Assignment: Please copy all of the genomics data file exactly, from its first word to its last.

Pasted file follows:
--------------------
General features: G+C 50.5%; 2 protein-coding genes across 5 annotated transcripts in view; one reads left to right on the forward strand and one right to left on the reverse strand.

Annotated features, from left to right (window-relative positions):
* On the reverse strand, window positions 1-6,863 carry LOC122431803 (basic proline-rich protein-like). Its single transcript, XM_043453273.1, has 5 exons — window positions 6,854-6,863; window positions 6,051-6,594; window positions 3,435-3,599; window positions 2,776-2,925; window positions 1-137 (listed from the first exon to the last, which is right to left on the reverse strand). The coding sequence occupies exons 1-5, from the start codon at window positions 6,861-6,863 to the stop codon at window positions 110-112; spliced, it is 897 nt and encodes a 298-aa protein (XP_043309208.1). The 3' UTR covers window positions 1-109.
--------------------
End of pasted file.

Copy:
General features: G+C 50.5%; 2 protein-coding genes across 5 annotated transcripts in view; one reads left to right on the forward strand and one right to left on the reverse strand.

Annotated features, from left to right (window-relative positions):
* On the reverse strand, window positions 1-6,863 carry LOC122431803 (basic proline-rich protein-like). Its single transcript, XM_043453273.1, has 5 exons — window positions 6,854-6,863; window positions 6,051-6,594; window positions 3,435-3,599; window positions 2,776-2,925; window positions 1-137 (listed from the first exon to the last, which is right to left on the reverse strand). The coding sequence occupies exons 1-5, from the start codon at window positions 6,861-6,863 to the stop codon at window positions 110-112; spliced, it is 897 nt and encodes a 298-aa protein (XP_043309208.1). The 3' UTR covers window positions 1-109.